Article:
After appearing on more than a dozen 45 singles and EPs as a performer, composer, and arranger between 1959 and 1967–and the LP The Flipper’s Way as a member of The Flippers for RCA in 1960, Stefano Torossi emerged as a solo artist in 1968, releasing at least three full length albums under his own name including his first LP (and 45) for Costanza Records, an album for CAM Records featuring a pair of Torossi soundtracks from the previous year, and a soundtrack for General Music. He also did another pair of soundtracks in 1968 that were not issued in LP and appeared on at least five 45 singles in this breakout year as a recording artist.
Stefano Torossi’s Musica per commenti sonori (1968) Costanza
Stefano Torossi’s Musica per commenti sonori for Italy’s Costanza Records (CO 10002) features sixteen tracks including “Runnin’ Round The Piper,” “1938,” “Nostalgia,” “Nebia all’alba,” “Capricono,” “Rodeo,” “Auto,” “Non importa,” “Torno a casa,” “Davanti ai tuoi occhi,” and “Bomba atomica.” The album was the first of more than twenty Torossi released for the label in vinyl and CD from 1968 through 1999.
Although the original Musica per commenti sonori vinyl LP is a hard-to-find collector’s item, a handful of the tracks were reissued in 1998 on Costanza’s Musica per commenti: The Seventies CD, which features music from Sandro Brugnolini, Vito Tommaso, and Torossi, all originally released on three Musica per commenti sonori albums between 1968 and 1969. In 2013, the full 1998 CD was reissued as the digital album Vintage Jazz, Pop & Rock: 1960s – 1970s – Easy Listening by Flippermusic’s Deneb Records. It includes the identical tracks and running order but the new digital album changed the title of Torossi’s “1938” to “Silly Tune,” “Nebbia all’alba” to “Easy Does It,” and “Nostalgia” to “Lazy Afternoon.”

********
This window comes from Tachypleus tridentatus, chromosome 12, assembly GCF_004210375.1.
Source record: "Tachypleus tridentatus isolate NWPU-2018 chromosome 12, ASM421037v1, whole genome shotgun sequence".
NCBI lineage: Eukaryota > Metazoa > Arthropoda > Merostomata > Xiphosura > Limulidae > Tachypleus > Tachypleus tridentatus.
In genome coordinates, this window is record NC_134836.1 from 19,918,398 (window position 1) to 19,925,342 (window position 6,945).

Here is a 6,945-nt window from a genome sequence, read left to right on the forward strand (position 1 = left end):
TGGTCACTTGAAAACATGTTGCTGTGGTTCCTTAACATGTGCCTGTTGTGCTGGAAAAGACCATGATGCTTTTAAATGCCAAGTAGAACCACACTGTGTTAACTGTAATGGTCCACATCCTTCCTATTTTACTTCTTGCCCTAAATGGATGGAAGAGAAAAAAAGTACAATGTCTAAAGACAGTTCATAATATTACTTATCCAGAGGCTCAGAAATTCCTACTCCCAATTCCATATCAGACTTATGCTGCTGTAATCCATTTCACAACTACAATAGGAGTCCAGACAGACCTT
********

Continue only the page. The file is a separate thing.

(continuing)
Beatrice Bottini’s 2013 video for “Lazy Afternoon,” first called “Nostalgia” on Stefano Torossi’s 1968 Musica per commenti sonori album, is on YouTube:
Stefano Torossi’s È stato bello amarti / Omicidio per vocazione (1968) CAM
Besides debuting on Costanza, Stefano Torossi made his initial vinyl release for Italy’s CAM Records, È stato bello amarti / Omicidio per vocazione, a pair of soundtracks from films released in 1967. This LP, reissued in CD in 2009 by Sweden’s fin de siècle media, includes the original soundtracks Torossi composed for Adimaro Sala’s È stato bello amarti (It Was Good To Love You) and Vittorio Sindoni’s Omicidio per vocazione aka l’assassino ha le mani pulite (Deadly Inheritance). Torossi later appeared on at least five compilation LPs from CAM between 1972 and 1975 as well as a single in 1977.The fourth track from Stefano Torossi’s 1968 original soundtrack LP for CAM, “Omicidio per vocazione (versione romantica),” is online, featuring an unconfirmed vocal, probably by either Nora Orlandi, who had a male/female group around this time, or possibly Giulia Alessandroni, the late wife of Alessandro Alessandrioni:
Stefano Torossi’s L’età del malessere (1968) General Music
Stefano Torossi’s soundtrack for the 1968 film L’età del malessere (The Age of Malaise) was released the same year on the Italian label General Music. One of Torossi’s finest works for cinema, the LP includes the choir I Cantori Moderni di Alessandroni as well as the solo vocals of Edda Dell’Orso. In 2010, this album was issued in CD by Japan’s Verita Note, with twenty alternate stereo mixes and film versions.In fact, Torossi did the soundtracks for two more films released in 1968, Scacco alla mafia (Defeat of the Mafia) and Morire gratis (Dying For Free) that were never issued in vinyl.